|[ Team LiB ]|
Recipe 9.1 Create Context-Sensitive Keyboard Shortcuts
You've used Access's AutoKeys macro to create keyboard shortcuts for your application, but you'd like the shortcut keys to change based on the currently active form. Is there an easy way to create context-sensitive keyboard shortcuts in Access?
The SetOption method of the Application object allows you to change global database options programmatically. This solution shows you how to combine this functionality with the Activate and Deactivate event properties of your forms to create custom key shortcut macros for each form of your application.
For an example of key assignments that depend on the active form, open 09-01.MDB. This sample database contains information on units, assemblies that make up parts, and parts that make up assemblies. Open the frmUnit form in form view. At any time, you can press Ctrl-D to "drill down" to the next level of detail or Ctrl-R to revert to the previous level of detail. When you press Ctrl-D on frmUnit, frmAssembly is loaded; if you press Ctrl-D from frmAssembly, frmPart is loaded (see Figure 9-1). If you press Ctrl-D a third time while frmPart has the focus, nothing happens. Thus, the behavior of Ctrl-D changes based on its context. The Ctrl-R keyboard macro is similarly context-sensitive.
The special built-in Application object refers to your entire Access application. The GetOption method of this object lets you read the options stored under Tools Options, Tools Startup, and additional options that are available only programmatically. The Key Assignment Macro option, which was originally part of the View Options dialog in Access 2.0, is no longer available from the Access user interface, but fortunately it is still available programmatically.
Because the database options are stored in the user's registry, any changes you make to them will affect not only the current database but also any other database the user runs. It's best to store the original value of any option you change and restore it when your application is closed. The acbStoreOriginalAutokeys function uses the GetOption method to read the original key assignment macro name when your application is loaded and store it in the mstrOriginalAutokeys module-level variable. Like the rest of the functions in this solution, acbStoreOriginalAutokeys is very simple, consisting of one statement, a few comments, and an error handler:
Public Function acbStoreOriginalAutokeys( ) ' Store the user's original Autokeys macro name ' so we can restore it when we're done. On Error GoTo HandleErr mstrOriginalAutokeys = Application.GetOption("Key Assignment Macro") ExitHere: Exit Function HandleErr: MsgBox "Error " & Err.Number & ": " & Err.Description, _ , "acbStoreOriginalAutokeys( )" Resume ExitHere End Function
The acbRestoreOriginalAutokeys function resets the option to its original value. This function should be called from the last open form. In the sample database, it is called from the Close event of frmUnit. Its source code is:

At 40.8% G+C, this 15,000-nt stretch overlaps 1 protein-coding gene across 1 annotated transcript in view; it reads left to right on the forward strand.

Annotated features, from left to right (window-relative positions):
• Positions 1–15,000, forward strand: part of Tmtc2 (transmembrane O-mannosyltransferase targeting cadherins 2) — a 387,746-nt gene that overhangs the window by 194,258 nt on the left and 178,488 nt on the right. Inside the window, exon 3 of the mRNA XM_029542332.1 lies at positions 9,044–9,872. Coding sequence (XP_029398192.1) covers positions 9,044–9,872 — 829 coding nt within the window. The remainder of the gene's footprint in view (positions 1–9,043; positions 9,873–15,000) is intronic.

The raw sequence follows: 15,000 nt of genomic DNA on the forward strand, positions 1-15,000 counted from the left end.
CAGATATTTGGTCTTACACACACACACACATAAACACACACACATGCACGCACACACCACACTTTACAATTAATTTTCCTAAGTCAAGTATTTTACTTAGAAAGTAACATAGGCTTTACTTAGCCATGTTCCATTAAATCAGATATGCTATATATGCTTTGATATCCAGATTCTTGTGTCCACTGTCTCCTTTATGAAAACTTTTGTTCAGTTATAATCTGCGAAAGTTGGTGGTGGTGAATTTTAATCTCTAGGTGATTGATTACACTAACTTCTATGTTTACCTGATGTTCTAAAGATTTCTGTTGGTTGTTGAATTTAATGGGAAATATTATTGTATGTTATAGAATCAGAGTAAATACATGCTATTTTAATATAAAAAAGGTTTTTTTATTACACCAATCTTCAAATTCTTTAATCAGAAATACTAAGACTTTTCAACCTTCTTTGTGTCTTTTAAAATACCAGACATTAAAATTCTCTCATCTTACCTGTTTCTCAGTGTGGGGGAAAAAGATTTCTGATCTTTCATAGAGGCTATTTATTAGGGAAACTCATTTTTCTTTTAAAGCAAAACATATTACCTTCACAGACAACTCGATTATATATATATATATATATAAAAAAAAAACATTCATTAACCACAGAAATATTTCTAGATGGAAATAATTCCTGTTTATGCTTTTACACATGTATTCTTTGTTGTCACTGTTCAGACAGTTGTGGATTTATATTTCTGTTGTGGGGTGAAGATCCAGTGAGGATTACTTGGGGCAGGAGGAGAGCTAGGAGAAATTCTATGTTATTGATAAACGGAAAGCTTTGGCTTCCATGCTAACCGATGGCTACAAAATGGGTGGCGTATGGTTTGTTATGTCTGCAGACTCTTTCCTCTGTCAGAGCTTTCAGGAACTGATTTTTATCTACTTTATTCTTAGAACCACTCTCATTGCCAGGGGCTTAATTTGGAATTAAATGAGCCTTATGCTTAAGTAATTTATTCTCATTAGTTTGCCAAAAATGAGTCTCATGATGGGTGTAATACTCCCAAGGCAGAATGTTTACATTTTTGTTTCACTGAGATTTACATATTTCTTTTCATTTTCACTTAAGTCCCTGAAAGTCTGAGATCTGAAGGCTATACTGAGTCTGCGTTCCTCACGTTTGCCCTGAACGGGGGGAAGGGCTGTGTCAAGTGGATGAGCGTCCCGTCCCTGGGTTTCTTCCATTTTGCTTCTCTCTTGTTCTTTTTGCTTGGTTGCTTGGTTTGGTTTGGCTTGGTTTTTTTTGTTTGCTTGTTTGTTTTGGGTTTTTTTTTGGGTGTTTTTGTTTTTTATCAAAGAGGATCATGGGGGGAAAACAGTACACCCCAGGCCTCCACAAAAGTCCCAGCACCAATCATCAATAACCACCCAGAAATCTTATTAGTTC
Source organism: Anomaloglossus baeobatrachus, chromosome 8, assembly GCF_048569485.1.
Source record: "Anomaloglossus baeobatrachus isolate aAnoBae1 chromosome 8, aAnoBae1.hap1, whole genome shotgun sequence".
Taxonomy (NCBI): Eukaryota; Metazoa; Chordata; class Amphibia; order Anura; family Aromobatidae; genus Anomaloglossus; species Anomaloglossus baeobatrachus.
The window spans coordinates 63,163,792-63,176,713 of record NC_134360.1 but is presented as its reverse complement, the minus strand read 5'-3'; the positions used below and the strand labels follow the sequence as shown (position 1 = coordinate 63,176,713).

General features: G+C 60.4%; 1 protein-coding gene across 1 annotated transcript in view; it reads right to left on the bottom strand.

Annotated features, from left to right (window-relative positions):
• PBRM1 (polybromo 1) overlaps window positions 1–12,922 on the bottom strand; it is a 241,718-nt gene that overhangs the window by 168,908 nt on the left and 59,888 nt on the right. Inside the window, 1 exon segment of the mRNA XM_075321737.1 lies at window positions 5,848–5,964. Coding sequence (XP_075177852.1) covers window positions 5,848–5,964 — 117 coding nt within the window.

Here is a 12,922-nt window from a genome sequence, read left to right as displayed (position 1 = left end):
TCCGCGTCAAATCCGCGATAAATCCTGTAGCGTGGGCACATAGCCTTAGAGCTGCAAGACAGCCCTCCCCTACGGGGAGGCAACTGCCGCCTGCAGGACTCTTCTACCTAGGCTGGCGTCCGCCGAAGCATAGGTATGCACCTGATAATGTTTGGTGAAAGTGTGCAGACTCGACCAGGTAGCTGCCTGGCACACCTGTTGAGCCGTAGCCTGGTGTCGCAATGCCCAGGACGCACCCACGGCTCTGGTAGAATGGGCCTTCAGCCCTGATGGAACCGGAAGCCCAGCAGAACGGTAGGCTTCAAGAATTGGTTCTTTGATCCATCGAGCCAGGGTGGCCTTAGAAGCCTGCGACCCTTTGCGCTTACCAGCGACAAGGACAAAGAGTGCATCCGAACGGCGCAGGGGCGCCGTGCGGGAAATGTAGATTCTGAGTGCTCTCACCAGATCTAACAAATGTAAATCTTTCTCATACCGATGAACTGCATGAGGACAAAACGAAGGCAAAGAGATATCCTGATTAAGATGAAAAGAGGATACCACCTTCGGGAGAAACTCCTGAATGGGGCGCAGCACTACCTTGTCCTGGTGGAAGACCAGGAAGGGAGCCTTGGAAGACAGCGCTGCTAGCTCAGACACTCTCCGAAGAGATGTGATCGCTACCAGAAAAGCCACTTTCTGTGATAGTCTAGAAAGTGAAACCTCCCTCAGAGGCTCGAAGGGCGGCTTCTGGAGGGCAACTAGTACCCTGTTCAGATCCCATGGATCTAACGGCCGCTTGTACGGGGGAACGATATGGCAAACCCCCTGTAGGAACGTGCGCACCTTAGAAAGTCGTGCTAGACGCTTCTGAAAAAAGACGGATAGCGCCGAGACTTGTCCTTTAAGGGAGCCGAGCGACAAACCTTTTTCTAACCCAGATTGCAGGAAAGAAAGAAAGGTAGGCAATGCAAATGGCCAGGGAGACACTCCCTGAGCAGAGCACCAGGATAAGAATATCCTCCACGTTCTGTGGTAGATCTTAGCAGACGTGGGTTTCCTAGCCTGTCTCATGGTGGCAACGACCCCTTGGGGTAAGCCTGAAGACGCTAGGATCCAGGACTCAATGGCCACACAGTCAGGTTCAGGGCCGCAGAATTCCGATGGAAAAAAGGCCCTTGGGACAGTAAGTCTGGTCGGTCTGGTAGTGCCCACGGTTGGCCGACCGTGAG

Public Function acbRestoreOriginalAutokeys( ) ' Put the Autokeys macro setting back the way we found it. On Error GoTo HandleErr Application.SetOption "Key Assignment Macro", mstrOriginalAutokeys ExitHere: Exit Function HandleErr: MsgBox "Error " & Err.Number & ": " & Err.Description, _ , "acbRestoreOriginalAutokeys( )" Resume ExitHere End Function
Each form passes the name of its custom key assignment macro to the acbSetAutokeys function when the form is activated. The Activate event of the form calls this function. The function uses the SetOption method to take the passed macro and make it the key assignment macro. Its source code is:
Public Function acbSetAutokeys(strMacroName As String) ' Set a new Autokeys macro. Takes the name of the ' macro to use for keyboard reassignment. On Error GoTo HandleErr Application.SetOption "Key Assignment Macro", strMacroName ExitHere: Exit Function HandleErr: MsgBox "Error " & Err.Number & ": " & Err.Description, _ , "acbSetAutokeys( )" Resume ExitHere End Function
You can generalize this technique of using GetOption and SetOption to control many properties of your application at runtime—for example, to activate the status bar and toolbars or to allow the user to pick a new font for datasheets from a list you supply. You should always follow the same three basic steps:
To reduce the time delay in switching key assignment macros, we decided to reset the user's key assignment macro only when the last open form is closed. A safer but perhaps slower alternative would be to reset the key assignment macro in the Deactivate event of each form.
The individual calls to the acbSetAutoKeys function are attached to the forms' Activate events instead of their GotFocus events for a very good reason. Unless there are no controls on a form that can get the focus, the form itself will never receive the focus. Only forms consisting strictly of graphic objects and disabled controls will ever trigger a form-level GotFocus event.
It is interesting to note that AutoKeys functionality is just about the only thing left in Access that can be done only by using macros, not in VBA code.
|[ Team LiB ]|